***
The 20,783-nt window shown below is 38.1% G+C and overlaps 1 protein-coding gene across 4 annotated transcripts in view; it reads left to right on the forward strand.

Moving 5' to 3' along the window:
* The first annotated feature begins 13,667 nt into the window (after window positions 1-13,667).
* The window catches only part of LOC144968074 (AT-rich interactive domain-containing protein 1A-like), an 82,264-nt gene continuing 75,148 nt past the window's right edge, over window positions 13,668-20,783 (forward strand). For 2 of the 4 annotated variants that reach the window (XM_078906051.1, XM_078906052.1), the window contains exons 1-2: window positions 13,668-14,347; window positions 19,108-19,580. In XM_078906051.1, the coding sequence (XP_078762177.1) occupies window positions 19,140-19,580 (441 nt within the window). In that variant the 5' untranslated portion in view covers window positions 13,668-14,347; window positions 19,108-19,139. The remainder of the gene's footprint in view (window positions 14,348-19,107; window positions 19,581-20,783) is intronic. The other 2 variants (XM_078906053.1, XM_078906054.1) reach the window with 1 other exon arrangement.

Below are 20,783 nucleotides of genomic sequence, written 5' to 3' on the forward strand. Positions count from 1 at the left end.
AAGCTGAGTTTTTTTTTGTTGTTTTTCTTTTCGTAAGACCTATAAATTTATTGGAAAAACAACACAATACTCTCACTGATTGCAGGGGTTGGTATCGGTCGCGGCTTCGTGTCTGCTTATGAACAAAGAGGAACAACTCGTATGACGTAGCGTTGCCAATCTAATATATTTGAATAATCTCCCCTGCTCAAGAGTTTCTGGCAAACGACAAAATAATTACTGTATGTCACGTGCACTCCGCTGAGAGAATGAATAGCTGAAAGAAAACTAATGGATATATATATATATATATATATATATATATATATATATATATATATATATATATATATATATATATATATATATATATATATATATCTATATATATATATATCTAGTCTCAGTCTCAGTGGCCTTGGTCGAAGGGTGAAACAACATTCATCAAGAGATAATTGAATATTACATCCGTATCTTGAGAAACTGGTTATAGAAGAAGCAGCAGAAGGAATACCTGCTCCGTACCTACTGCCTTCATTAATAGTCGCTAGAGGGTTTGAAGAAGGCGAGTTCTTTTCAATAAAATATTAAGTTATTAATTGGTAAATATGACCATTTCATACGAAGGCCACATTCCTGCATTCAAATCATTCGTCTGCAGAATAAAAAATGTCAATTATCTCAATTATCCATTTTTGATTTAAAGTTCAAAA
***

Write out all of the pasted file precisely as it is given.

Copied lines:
The 20,783-nt window shown below is 38.1% G+C and overlaps 1 protein-coding gene across 4 annotated transcripts in view; it reads left to right on the forward strand.

Moving 5' to 3' along the window:
* The first annotated feature begins 13,667 nt into the window (after window positions 1-13,667).
* The window catches only part of LOC144968074 (AT-rich interactive domain-containing protein 1A-like), an 82,264-nt gene continuing 75,148 nt past the window's right edge, over window positions 13,668-20,783 (forward strand). For 2 of the 4 annotated variants that reach the window (XM_078906051.1, XM_078906052.1), the window contains exons 1-2: window positions 13,668-14,347; window positions 19,108-19,580. In XM_078906051.1, the coding sequence (XP_078762177.1) occupies window positions 19,140-19,580 (441 nt within the window). In that variant the 5' untranslated portion in view covers window positions 13,668-14,347; window positions 19,108-19,139. The remainder of the gene's footprint in view (window positions 14,348-19,107; window positions 19,581-20,783) is intronic. The other 2 variants (XM_078906053.1, XM_078906054.1) reach the window with 1 other exon arrangement.

Below are 20,783 nucleotides of genomic sequence, written 5' to 3' on the forward strand. Positions count from 1 at the left end.
AAGCTGAGTTTTTTTTTGTTGTTTTTCTTTTCGTAAGACCTATAAATTTATTGGAAAAACAACACAATACTCTCACTGATTGCAGGGGTTGGTATCGGTCGCGGCTTCGTGTCTGCTTATGAACAAAGAGGAACAACTCGTATGACGTAGCGTTGCCAATCTAATATATTTGAATAATCTCCCCTGCTCAAGAGTTTCTGGCAAACGACAAAATAATTACTGTATGTCACGTGCACTCCGCTGAGAGAATGAATAGCTGAAAGAAAACTAATGGATATATATATATATATATATATATATATATATATATATATATATATATATATATATATATATATATATATATATATATATATATATCTATATATATATATATCTAGTCTCAGTCTCAGTGGCCTTGGTCGAAGGGTGAAACAACATTCATCAAGAGATAATTGAATATTACATCCGTATCTTGAGAAACTGGTTATAGAAGAAGCAGCAGAAGGAATACCTGCTCCGTACCTACTGCCTTCATTAATAGTCGCTAGAGGGTTTGAAGAAGGCGAGTTCTTTTCAATAAAATATTAAGTTATTAATTGGTAAATATGACCATTTCATACGAAGGCCACATTCCTGCATTCAAATCATTCGTCTGCAGAATAAAAAATGTCAATTATCTCAATTATCCATTTTTGATTTAAAGTTCAAAA